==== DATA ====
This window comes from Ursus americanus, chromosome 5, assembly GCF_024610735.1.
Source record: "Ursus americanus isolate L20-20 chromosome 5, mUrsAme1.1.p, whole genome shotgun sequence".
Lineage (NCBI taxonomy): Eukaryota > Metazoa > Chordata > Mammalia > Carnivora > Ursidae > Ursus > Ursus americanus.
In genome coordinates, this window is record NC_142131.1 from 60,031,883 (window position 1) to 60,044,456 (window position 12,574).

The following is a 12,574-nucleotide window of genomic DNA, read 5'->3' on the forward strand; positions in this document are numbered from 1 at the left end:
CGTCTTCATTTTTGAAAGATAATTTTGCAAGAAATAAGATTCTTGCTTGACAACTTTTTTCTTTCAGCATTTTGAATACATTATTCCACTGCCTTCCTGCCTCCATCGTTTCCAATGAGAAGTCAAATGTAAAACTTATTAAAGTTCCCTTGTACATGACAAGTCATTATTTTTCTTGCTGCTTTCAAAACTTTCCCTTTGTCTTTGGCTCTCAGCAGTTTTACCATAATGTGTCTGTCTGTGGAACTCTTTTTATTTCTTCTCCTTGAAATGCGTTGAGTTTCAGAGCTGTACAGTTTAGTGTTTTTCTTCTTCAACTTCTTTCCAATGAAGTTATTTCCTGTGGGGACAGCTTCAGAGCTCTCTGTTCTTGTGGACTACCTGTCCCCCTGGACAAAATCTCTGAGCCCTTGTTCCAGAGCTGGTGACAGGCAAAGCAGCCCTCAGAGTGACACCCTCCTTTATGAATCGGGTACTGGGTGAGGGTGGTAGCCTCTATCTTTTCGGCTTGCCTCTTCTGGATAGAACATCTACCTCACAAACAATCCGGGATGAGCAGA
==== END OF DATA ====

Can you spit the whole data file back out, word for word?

This window comes from Ursus americanus, chromosome 5, assembly GCF_024610735.1.
Source record: "Ursus americanus isolate L20-20 chromosome 5, mUrsAme1.1.p, whole genome shotgun sequence".
Lineage (NCBI taxonomy): Eukaryota > Metazoa > Chordata > Mammalia > Carnivora > Ursidae > Ursus > Ursus americanus.
In genome coordinates, this window is record NC_142131.1 from 60,031,883 (window position 1) to 60,044,456 (window position 12,574).

The following is a 12,574-nucleotide window of genomic DNA, read 5'->3' on the forward strand; positions in this document are numbered from 1 at the left end:
CGTCTTCATTTTTGAAAGATAATTTTGCAAGAAATAAGATTCTTGCTTGACAACTTTTTTCTTTCAGCATTTTGAATACATTATTCCACTGCCTTCCTGCCTCCATCGTTTCCAATGAGAAGTCAAATGTAAAACTTATTAAAGTTCCCTTGTACATGACAAGTCATTATTTTTCTTGCTGCTTTCAAAACTTTCCCTTTGTCTTTGGCTCTCAGCAGTTTTACCATAATGTGTCTGTCTGTGGAACTCTTTTTATTTCTTCTCCTTGAAATGCGTTGAGTTTCAGAGCTGTACAGTTTAGTGTTTTTCTTCTTCAACTTCTTTCCAATGAAGTTATTTCCTGTGGGGACAGCTTCAGAGCTCTCTGTTCTTGTGGACTACCTGTCCCCCTGGACAAAATCTCTGAGCCCTTGTTCCAGAGCTGGTGACAGGCAAAGCAGCCCTCAGAGTGACACCCTCCTTTATGAATCGGGTACTGGGTGAGGGTGGTAGCCTCTATCTTTTCGGCTTGCCTCTTCTGGATAGAACATCTACCTCACAAACAATCCGGGATGAGCAGA